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4. Potentially Perverse Effects of Corporate Civil Liability

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pp. 87-109

Careful analysis of incentives dominates the mature academic field of enterprise liability. Vicarious liability rests on the idea that firms can control the conduct of their agents. Assigning liability to firms promises to reduce legal violations by encouraging firms (really managers) to influence agent behavior.1 Remaining arguments in the field center on how optimally to calibrate incentives when attaching liability to firms. For example, in an ...

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5. Inside-Out Enforcement

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pp. 110-131

A distinct regulatory characteristic of corporate fraud cases is the interaction between government agents and private enforcement and the outsourcing of some investigative functions. The increasing use of DPAs between the federal government and corporate defendants provides a key mechanism for regulation by prosecutors. DPAs are hybrids of plea agreements ...

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6. The Institutional Logic of Preventive Crime

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pp. 132-153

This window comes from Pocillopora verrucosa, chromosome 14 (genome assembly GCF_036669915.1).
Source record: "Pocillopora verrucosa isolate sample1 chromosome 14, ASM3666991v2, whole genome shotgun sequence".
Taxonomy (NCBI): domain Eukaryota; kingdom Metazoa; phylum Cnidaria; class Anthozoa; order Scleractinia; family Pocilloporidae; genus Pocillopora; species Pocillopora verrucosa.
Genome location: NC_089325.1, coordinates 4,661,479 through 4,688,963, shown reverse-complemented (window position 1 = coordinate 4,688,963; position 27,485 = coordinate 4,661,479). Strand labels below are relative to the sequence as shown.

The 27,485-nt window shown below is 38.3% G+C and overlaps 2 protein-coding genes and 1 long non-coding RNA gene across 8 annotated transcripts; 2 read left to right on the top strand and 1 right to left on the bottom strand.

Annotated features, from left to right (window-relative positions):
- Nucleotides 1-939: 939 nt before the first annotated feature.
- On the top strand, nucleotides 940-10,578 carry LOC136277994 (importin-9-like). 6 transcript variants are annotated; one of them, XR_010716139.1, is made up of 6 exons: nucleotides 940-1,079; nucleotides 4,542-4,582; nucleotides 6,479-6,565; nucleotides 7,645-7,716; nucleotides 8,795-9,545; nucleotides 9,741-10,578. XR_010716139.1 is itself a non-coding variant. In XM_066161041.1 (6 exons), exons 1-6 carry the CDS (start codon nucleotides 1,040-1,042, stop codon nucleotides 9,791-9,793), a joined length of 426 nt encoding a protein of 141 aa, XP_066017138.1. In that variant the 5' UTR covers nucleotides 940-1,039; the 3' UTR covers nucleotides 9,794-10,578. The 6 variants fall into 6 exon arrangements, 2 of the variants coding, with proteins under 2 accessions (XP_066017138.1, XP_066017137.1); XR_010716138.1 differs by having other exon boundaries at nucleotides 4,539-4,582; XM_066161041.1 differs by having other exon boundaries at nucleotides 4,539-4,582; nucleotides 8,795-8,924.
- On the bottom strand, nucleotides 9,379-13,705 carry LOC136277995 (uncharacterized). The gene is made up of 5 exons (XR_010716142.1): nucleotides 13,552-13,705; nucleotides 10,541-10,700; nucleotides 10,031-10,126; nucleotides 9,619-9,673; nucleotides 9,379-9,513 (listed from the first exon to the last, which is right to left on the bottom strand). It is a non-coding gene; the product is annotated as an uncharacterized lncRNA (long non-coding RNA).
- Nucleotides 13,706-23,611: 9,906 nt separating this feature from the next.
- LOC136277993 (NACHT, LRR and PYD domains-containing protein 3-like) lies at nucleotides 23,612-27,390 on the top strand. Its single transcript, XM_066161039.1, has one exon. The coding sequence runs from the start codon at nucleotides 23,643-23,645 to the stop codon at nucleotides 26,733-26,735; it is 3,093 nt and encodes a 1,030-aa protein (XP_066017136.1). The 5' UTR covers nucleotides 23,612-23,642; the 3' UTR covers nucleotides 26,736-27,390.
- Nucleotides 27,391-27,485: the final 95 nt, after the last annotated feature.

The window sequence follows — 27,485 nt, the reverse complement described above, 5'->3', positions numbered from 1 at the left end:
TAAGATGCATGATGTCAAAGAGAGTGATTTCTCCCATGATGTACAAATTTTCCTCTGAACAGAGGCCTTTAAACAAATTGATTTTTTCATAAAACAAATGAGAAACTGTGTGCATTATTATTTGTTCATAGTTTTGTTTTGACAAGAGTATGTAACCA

Most organized societies promise to punish unjustified violence.1 An assassin wrapping up her latest job seems as deserving of criminal punishment as the underworld boss who hired her or the intoxicated driver who smashes into them. But crime control drives a hard bargain. As police walk their beats, investigators sift through evidence, and prosecutors charge, the ...

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7. Collaborative Organizational Prosecution

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pp. 154-176

This chapter begins a discussion about the merits of “regulation by prosecution” by framing the increasingly close but complex relationship between prosecutors and regulators in corporate cases. The Supreme Court has held that parallel administrative and criminal penalties against the same firm do not raise double jeopardy issues.1 As a result, corporations may face ...

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8. The Prosecutor as Regulatory Agency

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pp. 177-201